“During the last week I’ve been drawing,” writes John Berger in Confabulations, “asking myself whether natural forms – a tree, a cloud, a river, a stone, a flower – can be looked at and perceived as messages. Messages – it goes without saying – which can never be verbalized, and are not particularly addressed to us.” Ascending the stairs into Modern Art Oxford, one enters a strange forest. Lit from many angles, casting duplicate shadows, the distinctive hanging sculptures of American artist Ruth Asawa (1926-2013) float as if suspended in deep water. Fragile and sinewy, evoking cacti or carcasses stripped of their skins, Asawa’s pendulum-like structures, intricately brought-to-form by single threads of looping wire, emit a solemn, otherworldly presence. Drawn from her minute observations of the structures of organic life (inspired, as she suggests, “by plant growth, bone structures and patterns seen in water and oil, soap bubbles and smoke”), Asawa’s sculptures cast out a message of their own, totemic and mysterious, captivating our attention as we bring our own forms face-to-face with theirs.
The first public solo exhibition of her work in Europe, Citizen of the Universe, emphasises Asawa’s sculptures as the product of an artist committed not only to a profound sense of creative individuality but to the enriching values art can bring to both communal and domestic life. Celebrating her studentship at the experimental Black Mountain College in the late 1940s, the show offers a generous selection of Asawa’s lesser-known drawing and printmaking, much of it produced in classes taught by Josef Albers and R. Buckminster Fuller, the influence of whose geometric architectural designs can be detected in Asawa’s later works. Alongside these, the exhibition also centralises Asawa’s importance as a figure for whom artistic practice and domestic life were not distinct from one another, revealed in photographs by Imogen Cunningham that depicts the artist working studiously at home among her six children, illustrating the “integration of creative labour within daily life” at the very heart of her philosophy.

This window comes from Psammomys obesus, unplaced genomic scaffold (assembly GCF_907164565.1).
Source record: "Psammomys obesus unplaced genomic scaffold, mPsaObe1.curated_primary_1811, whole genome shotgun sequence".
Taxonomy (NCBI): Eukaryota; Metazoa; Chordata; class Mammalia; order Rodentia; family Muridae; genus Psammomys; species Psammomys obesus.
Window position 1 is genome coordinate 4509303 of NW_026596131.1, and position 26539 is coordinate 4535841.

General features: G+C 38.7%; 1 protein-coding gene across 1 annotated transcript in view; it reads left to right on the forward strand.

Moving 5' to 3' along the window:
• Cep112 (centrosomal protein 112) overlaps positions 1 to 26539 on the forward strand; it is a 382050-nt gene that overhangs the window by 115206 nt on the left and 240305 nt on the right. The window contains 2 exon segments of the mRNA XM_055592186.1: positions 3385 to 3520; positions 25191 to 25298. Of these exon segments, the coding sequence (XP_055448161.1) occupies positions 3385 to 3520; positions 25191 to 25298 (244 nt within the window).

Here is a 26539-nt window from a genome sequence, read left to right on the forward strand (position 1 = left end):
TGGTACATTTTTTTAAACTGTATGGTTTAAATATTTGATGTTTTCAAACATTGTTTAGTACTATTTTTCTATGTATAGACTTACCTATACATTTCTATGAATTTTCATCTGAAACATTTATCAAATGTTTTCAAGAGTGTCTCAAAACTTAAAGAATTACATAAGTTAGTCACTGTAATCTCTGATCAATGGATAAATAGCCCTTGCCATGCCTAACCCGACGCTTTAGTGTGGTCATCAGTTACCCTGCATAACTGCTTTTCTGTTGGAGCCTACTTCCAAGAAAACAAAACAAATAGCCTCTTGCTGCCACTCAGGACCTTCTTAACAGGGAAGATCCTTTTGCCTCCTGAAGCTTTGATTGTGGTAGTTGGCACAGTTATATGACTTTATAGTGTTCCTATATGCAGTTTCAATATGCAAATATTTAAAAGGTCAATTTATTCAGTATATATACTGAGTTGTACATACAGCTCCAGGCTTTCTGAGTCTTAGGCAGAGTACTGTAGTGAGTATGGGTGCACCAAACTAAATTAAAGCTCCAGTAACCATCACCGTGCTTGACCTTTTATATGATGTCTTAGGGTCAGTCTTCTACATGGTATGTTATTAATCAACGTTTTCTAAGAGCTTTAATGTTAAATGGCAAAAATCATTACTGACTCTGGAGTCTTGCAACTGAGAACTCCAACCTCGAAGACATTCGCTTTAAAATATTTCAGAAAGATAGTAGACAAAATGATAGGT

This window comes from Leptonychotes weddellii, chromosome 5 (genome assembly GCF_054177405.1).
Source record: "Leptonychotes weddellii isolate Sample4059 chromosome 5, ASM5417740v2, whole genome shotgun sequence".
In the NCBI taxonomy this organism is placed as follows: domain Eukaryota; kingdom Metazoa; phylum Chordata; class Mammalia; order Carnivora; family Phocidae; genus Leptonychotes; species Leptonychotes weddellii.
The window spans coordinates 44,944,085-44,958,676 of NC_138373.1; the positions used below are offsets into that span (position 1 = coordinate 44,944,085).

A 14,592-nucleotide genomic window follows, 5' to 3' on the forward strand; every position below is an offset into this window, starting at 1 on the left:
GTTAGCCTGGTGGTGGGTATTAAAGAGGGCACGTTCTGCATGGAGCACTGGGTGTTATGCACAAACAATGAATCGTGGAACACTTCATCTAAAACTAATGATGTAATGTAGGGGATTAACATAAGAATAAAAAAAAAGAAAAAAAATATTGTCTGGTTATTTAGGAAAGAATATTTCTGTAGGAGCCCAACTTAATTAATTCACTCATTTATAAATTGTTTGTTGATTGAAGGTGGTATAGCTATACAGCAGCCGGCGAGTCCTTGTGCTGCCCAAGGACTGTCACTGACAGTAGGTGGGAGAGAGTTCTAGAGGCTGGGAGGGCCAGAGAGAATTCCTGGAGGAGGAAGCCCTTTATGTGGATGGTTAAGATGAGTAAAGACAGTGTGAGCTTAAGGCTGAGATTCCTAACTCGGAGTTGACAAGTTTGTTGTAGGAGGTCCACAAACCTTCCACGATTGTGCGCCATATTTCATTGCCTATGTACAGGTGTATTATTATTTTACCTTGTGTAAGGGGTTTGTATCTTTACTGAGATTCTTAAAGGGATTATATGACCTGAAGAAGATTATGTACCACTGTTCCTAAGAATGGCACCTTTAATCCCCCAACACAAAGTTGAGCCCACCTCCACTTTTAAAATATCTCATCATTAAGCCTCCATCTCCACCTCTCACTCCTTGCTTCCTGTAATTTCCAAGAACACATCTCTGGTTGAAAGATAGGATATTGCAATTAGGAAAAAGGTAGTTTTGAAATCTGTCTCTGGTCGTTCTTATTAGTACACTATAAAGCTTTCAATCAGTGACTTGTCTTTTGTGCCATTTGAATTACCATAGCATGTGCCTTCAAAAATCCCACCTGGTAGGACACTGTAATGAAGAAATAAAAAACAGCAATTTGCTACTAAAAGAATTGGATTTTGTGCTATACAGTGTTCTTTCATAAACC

Following the bombing of Pearl Harbour in December 1941, Asawa became one of an estimated 120,000 Japanese-Americans forcibly interned in detention centres across the United States. While these years saw her artistic gifts encouraged by several Disney animators with whom she was incarcerated, Asawa’s plans to train as an art teacher following the Second World War were scorched by further racial prejudice, leading to her private rejection (in a letter to Albert Lanier, a fellow student and future husband) of the labels ‘American’ and ‘Japanese’, choosing instead to identify as “a citizen of the universe,” fully awake to the freedoms and potentials of a life lived with and through the arts.
Asawa’s sculptures are the magnificent, lasting achievement of this life, blending the ontological strangeness of Yves Tanguy’s alien objects with the huge, time-comprehending trees of Tacita Dean’s photography. With great, stunning simplicity, they exemplify Asawa’s sense of the artist’s purpose: “An artist is not special. An artist is an ordinary person who can take ordinary things and make them special.” Review is written by Rowland Bagnall.